When I was a teacher, it was my constant delight to be able to impart the finer elements of German grammar to a constantly changing and evolving succession of young people.
I loved it and above the whiteboard in my classroom were emblazoned the words “Grammar is Next to Godliness,” a quote from a long-deceased Bishop, who combined his religious devotions with a healthy respect for grammar.
Some years passed before I realised that not all of my young charges shared my enthusiasm for relative clauses or the finer points of the subjunctive. Some even found the subject tedious! Incomprehensible, I know, but what can you expect from a generation brought up on electronic gadgets, designed to turn you brain into mush and a constant diet of carefully manufactured, pre-planned and scripted ‘reality’ television.
( I recently met a woman who took part in a nation-wide TV general knowledge quiz show. She fought off all of the competition until she reached the final and was within one question of winning the prize of a year of travel to all sorts of exotic places.
Prior to the final episode, the TV company asked her to record her ecstatic reaction as she won the glittering prize. Unfortunately, they also asked the other finalists to do the same thing. My friend’s daughter was drafted in to add to the excitement with lots of delighted squeaks and ” Oh my god, I can’t believe it!!!”, as they ran along to corridors to the waiting taxi that was to take them to the airport. Then my friend got the final question wrong and came second. Close, but no cigar, and no foreign travel either. Reality television, my eye!)
Anyway, back to my stoical pupils and our unequal affection for grammar.
Part of my strategy to make my lessons more interesting was to occasionally ‘go off on one’, to launch a rant on whatever came to mind to be worth ranting about. I was never short of subject matter. Kids using the word ‘gay’ to mean ‘defective’ or ‘of no value’. That was always worth reacting to: Kids using the word ‘like’ to punctuate every sentence. “So I was like standing there and he like told me like he was like totally going to like dump me, right. And I was like totally like shocked yeh, and I said like….” With this one, I used to tell the kids to think the word ‘poo’ whenever they said the work like. It soon cured them.
But one of my favourite rants was about the kids’ use of make-up. In retrospect, I should probably have been fired from the teaching profession for crushing the psyche of generations of young girls as they started to experiment with applying ‘products’ to their young faces.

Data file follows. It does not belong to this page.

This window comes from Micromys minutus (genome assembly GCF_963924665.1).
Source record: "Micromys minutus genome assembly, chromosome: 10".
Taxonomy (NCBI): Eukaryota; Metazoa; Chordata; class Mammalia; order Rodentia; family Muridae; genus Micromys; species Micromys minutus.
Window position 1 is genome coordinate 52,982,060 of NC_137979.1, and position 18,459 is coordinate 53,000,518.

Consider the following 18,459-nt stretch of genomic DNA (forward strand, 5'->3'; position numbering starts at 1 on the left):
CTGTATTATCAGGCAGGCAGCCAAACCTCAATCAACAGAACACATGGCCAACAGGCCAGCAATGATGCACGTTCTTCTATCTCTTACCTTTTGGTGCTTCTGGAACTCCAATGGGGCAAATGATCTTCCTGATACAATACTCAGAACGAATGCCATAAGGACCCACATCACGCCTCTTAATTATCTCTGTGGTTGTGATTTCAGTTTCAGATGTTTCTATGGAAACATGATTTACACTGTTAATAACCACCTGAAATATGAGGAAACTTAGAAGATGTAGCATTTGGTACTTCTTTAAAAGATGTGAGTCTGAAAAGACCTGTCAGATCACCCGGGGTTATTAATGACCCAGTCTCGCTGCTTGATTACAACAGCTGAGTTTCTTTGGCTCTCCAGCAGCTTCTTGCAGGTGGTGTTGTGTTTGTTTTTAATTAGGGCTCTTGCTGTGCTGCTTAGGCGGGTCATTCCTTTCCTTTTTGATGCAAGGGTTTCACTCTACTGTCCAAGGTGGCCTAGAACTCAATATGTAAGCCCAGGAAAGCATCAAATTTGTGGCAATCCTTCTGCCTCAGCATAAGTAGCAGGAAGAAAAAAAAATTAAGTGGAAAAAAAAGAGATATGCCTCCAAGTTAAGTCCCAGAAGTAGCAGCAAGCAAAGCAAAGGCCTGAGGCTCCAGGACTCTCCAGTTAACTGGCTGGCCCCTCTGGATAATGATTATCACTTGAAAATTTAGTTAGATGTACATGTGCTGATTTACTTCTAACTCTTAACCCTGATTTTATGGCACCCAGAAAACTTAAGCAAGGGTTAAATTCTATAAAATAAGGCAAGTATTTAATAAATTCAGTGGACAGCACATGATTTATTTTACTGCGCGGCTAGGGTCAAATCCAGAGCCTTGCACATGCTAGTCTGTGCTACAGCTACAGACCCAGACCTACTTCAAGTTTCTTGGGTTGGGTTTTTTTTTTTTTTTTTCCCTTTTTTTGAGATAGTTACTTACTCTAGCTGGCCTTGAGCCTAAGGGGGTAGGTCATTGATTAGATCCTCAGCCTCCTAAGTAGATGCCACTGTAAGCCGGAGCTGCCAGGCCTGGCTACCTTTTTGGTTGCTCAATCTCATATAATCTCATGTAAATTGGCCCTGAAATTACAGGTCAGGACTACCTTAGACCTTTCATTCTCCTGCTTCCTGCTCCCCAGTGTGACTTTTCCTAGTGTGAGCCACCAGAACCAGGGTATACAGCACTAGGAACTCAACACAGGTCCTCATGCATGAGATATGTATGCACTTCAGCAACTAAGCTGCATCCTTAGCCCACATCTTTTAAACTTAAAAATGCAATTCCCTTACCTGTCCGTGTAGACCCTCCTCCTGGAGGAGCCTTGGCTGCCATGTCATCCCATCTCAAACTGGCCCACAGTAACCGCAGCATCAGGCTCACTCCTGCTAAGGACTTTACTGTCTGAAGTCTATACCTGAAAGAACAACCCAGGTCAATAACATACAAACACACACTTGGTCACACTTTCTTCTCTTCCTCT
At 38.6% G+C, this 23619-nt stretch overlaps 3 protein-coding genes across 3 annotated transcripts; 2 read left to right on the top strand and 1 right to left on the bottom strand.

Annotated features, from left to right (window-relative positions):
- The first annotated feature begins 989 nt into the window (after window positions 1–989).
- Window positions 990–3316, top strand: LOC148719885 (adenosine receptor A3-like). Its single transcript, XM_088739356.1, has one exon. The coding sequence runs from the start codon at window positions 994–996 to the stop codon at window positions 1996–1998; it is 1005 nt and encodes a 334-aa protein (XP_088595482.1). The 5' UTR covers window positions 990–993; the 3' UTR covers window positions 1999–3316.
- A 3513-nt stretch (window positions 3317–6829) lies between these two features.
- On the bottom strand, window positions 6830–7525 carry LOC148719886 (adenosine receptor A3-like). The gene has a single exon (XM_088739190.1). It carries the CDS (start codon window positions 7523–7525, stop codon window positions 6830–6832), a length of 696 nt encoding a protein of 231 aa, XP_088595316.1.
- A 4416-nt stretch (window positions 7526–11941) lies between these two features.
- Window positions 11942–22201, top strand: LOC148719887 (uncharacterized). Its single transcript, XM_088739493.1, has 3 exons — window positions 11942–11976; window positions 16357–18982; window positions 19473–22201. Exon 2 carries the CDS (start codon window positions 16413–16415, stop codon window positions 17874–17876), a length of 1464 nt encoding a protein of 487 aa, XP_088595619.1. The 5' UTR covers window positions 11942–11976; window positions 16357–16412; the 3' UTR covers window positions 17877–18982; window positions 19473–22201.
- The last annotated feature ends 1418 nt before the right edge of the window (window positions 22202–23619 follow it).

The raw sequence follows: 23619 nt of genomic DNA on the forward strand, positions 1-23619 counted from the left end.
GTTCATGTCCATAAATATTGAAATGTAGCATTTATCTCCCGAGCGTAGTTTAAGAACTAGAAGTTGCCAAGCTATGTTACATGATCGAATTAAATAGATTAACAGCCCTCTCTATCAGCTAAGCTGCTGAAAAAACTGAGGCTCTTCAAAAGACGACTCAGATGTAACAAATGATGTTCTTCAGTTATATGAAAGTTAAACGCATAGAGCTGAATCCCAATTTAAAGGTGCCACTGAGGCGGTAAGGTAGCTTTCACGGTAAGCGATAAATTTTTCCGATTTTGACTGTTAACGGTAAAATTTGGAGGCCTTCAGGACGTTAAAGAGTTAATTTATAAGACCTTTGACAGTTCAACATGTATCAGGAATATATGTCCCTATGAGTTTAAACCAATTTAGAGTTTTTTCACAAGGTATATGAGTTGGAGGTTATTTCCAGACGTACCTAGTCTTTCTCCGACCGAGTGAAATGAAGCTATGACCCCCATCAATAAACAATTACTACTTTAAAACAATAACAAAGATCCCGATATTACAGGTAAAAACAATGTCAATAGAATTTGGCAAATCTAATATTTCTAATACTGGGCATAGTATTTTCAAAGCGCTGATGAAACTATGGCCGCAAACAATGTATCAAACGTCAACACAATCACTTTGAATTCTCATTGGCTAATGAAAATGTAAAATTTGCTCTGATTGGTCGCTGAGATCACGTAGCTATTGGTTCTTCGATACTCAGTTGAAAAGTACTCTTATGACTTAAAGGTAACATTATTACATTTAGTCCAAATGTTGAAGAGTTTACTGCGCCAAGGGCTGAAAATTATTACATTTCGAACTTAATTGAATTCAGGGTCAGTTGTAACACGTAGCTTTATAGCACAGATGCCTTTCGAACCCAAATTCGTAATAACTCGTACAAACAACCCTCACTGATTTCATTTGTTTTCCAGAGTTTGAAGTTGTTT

With great relish, I would tell them the words of the CEO of Revlon, one of the world’s biggest cosmetics companies, who once said “In our factories we manufacture cosmetics, but in our shops we sell hope!” I would ask why they thought that plastering themselves with paint and powder would make them more beautiful than they were in their natural state. Why did they feel the need of a mask to hide behind? And what happened when the person they were trying to impress saw them without the mask? Who were they then?
Being a language teacher, I couldn’t help making the semantic point that in English, the verb ‘to make up’ is used to describe the action you take to address a deficiency. You ‘make up’ for lost time. You ‘make up’ with someone if you feel you have wronged them in some way.
So what deficiency were these girls assuming they suffered from when they painted their faces? Why had they swallowed the cosmetic industry’s lavish advertising that was all geared to convincing them that they were not good enough, with their natural good looks; that the world would judge them if they dared to venture outside un-adorned and didn’t spend their money on the endless arrays of over-packaged gloop and gunk and potions and lotions that the glittering shop counters and baby-doll shop assistants were constantly pressing on them.
My students used to have great fun locking horns with me over my rants and telling me all the reasons why I was an out-of-touch, old fuddy-duddy, who didn’t understand anything about the modern world. They were always very happy to put their pens down and hope that the rant would last until the end of the lesson – which it often did. Great fun and a welcome break from German grammar!
But perhaps I should have kept to my lesson plans and not burdened my young charges with such off-the-wall observations. Perhaps they were right that I was just too out of touch with the world of today to make any meaningful contribution to the debate.
That was certainly what went through my mind when I saw the latest cosmetics industry advertising campaign plastered on 6-foot high posters on the sides of all of the bus stops in Brighton.
Is it just me, or has the whole world gone mad?